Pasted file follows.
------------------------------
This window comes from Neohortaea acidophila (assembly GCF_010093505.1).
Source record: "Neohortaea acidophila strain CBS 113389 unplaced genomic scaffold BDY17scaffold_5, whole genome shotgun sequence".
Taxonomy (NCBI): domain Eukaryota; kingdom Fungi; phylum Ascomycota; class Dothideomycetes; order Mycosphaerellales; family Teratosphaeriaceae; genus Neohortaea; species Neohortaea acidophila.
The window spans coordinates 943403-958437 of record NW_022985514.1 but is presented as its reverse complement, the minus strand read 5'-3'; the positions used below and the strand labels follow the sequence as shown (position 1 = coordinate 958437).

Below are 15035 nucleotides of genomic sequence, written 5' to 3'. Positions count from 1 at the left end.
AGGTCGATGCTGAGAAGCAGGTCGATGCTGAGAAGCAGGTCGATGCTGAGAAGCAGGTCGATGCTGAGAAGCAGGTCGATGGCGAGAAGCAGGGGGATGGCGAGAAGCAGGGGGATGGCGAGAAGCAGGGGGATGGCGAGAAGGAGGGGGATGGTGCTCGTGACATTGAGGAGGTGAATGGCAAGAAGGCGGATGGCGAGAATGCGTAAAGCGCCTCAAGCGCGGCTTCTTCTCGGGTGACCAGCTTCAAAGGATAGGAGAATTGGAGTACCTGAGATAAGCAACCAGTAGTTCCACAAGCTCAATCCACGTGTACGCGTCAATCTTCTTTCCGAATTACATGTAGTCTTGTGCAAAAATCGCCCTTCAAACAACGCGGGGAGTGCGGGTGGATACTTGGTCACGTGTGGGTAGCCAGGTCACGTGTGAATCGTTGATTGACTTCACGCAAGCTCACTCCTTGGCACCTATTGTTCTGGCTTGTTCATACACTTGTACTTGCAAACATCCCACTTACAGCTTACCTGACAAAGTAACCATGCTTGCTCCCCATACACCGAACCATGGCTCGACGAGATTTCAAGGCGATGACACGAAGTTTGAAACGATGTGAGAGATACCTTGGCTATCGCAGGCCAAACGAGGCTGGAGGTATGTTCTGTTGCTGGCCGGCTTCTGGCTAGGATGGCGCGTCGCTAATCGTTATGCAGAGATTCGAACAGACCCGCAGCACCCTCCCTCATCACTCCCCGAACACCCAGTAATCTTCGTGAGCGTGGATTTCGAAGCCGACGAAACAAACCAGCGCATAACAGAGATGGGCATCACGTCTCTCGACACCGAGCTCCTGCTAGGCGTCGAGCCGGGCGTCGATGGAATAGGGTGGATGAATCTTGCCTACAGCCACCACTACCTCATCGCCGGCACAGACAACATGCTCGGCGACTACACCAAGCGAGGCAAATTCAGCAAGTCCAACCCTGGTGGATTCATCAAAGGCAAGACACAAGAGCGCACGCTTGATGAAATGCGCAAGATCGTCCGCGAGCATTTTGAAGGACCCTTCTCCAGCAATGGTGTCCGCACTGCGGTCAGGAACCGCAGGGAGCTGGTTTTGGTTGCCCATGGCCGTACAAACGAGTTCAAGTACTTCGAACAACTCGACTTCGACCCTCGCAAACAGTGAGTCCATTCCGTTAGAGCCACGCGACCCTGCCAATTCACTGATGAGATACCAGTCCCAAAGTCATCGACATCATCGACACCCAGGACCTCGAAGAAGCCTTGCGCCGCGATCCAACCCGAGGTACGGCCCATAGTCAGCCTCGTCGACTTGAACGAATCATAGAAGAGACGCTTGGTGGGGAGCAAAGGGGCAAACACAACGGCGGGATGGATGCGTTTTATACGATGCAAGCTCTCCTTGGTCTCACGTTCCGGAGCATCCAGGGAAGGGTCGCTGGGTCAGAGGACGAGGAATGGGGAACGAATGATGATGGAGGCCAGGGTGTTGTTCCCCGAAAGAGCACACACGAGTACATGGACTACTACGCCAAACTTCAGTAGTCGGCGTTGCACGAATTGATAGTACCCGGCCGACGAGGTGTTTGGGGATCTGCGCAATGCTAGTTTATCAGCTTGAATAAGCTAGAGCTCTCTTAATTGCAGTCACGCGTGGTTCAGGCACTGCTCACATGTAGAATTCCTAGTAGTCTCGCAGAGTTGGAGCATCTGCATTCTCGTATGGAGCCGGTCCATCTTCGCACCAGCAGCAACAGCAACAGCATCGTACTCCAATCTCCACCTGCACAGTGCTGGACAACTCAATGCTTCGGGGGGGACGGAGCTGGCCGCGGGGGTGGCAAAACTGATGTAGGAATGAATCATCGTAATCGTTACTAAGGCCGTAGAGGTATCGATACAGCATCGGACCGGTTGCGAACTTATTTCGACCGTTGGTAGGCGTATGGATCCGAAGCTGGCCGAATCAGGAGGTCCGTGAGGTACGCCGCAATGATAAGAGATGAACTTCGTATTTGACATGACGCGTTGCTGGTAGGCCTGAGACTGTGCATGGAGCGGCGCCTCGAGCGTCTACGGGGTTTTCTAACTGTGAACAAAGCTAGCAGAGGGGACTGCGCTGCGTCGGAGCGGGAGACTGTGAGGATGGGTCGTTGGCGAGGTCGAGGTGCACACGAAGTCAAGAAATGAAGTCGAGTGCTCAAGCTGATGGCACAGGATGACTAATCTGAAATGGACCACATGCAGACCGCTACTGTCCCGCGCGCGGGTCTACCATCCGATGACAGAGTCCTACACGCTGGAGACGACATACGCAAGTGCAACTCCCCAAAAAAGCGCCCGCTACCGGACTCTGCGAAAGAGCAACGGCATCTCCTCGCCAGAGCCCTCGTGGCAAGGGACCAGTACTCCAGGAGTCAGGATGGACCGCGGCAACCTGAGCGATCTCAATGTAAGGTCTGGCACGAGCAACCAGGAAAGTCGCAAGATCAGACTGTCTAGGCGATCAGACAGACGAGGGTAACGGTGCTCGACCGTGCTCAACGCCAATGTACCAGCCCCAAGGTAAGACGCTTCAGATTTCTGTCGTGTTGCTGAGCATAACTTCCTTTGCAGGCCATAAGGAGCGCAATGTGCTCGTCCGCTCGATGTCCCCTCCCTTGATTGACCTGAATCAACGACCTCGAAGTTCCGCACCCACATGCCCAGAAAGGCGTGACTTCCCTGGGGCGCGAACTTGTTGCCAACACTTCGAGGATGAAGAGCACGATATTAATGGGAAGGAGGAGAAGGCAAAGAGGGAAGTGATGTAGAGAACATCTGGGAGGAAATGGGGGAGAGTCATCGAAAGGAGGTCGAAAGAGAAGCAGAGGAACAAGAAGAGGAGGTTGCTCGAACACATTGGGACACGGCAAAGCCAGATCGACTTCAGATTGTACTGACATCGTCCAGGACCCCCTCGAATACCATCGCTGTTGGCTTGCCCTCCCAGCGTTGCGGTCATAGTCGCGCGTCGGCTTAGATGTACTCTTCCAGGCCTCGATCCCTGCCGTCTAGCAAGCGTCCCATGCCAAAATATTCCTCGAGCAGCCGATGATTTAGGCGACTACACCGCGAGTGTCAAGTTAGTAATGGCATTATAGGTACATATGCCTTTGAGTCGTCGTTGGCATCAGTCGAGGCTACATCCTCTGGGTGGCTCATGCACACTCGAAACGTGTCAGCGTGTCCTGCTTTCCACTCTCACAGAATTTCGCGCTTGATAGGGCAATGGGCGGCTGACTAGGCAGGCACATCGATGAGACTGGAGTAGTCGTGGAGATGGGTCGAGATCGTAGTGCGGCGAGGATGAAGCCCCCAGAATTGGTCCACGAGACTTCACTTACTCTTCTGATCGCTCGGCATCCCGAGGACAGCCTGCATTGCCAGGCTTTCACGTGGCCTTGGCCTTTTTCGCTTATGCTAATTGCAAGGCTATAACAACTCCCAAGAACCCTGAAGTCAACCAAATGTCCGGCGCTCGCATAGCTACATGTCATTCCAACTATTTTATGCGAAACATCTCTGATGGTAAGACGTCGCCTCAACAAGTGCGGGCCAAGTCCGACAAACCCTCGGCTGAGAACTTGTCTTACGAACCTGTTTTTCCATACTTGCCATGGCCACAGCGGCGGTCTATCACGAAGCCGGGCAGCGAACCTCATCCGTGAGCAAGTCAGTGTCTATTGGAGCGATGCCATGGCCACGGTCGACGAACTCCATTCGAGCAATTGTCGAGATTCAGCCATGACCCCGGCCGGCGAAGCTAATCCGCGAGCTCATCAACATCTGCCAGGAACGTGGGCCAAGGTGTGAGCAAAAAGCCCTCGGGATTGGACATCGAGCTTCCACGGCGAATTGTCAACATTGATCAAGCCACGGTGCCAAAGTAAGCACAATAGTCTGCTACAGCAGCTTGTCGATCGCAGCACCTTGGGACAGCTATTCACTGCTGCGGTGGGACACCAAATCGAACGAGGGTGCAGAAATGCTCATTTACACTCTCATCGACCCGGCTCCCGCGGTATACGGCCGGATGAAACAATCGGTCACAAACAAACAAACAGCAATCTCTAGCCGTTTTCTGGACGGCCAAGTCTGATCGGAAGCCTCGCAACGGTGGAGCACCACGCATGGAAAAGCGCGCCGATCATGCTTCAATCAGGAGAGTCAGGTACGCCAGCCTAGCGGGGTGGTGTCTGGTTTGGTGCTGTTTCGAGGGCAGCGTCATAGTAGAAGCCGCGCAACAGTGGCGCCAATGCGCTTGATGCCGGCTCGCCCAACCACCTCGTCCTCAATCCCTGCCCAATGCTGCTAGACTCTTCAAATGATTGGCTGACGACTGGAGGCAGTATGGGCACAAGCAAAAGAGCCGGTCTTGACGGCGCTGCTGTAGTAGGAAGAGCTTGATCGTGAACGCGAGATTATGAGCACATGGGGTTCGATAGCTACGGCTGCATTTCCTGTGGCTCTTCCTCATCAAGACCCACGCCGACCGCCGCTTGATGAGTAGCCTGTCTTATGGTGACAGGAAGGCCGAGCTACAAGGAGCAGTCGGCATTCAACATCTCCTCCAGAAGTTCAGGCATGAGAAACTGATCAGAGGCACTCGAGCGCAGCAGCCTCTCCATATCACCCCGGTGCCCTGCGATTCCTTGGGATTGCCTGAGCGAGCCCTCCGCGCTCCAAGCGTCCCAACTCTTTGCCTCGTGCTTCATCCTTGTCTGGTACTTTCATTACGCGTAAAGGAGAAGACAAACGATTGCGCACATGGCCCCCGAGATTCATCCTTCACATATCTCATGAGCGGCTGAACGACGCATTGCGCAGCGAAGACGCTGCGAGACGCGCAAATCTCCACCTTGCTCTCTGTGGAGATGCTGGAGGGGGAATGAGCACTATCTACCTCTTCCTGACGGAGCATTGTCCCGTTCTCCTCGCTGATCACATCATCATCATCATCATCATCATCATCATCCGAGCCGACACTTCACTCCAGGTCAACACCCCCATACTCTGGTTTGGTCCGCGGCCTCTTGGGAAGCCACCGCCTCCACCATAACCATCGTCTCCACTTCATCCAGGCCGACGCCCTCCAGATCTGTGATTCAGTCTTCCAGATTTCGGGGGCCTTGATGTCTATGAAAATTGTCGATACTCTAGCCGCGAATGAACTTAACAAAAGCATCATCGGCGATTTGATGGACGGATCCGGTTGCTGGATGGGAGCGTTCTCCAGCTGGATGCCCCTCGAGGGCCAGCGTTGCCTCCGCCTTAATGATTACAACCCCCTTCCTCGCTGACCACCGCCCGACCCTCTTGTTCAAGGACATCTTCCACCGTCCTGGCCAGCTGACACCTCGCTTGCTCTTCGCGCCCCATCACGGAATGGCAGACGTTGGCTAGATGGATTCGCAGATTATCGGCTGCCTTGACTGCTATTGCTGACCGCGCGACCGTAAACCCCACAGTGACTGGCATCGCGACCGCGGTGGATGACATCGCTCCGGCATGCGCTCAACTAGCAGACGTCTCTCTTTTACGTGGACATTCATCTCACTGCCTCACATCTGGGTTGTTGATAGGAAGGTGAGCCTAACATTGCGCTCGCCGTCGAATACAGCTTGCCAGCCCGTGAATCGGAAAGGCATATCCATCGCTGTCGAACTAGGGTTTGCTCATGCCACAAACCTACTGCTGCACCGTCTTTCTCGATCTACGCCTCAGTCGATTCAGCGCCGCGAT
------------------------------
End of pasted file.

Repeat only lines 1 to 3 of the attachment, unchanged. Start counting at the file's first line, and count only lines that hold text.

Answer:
This window comes from Neohortaea acidophila (assembly GCF_010093505.1).
Source record: "Neohortaea acidophila strain CBS 113389 unplaced genomic scaffold BDY17scaffold_5, whole genome shotgun sequence".
Taxonomy (NCBI): domain Eukaryota; kingdom Fungi; phylum Ascomycota; class Dothideomycetes; order Mycosphaerellales; family Teratosphaeriaceae; genus Neohortaea; species Neohortaea acidophila.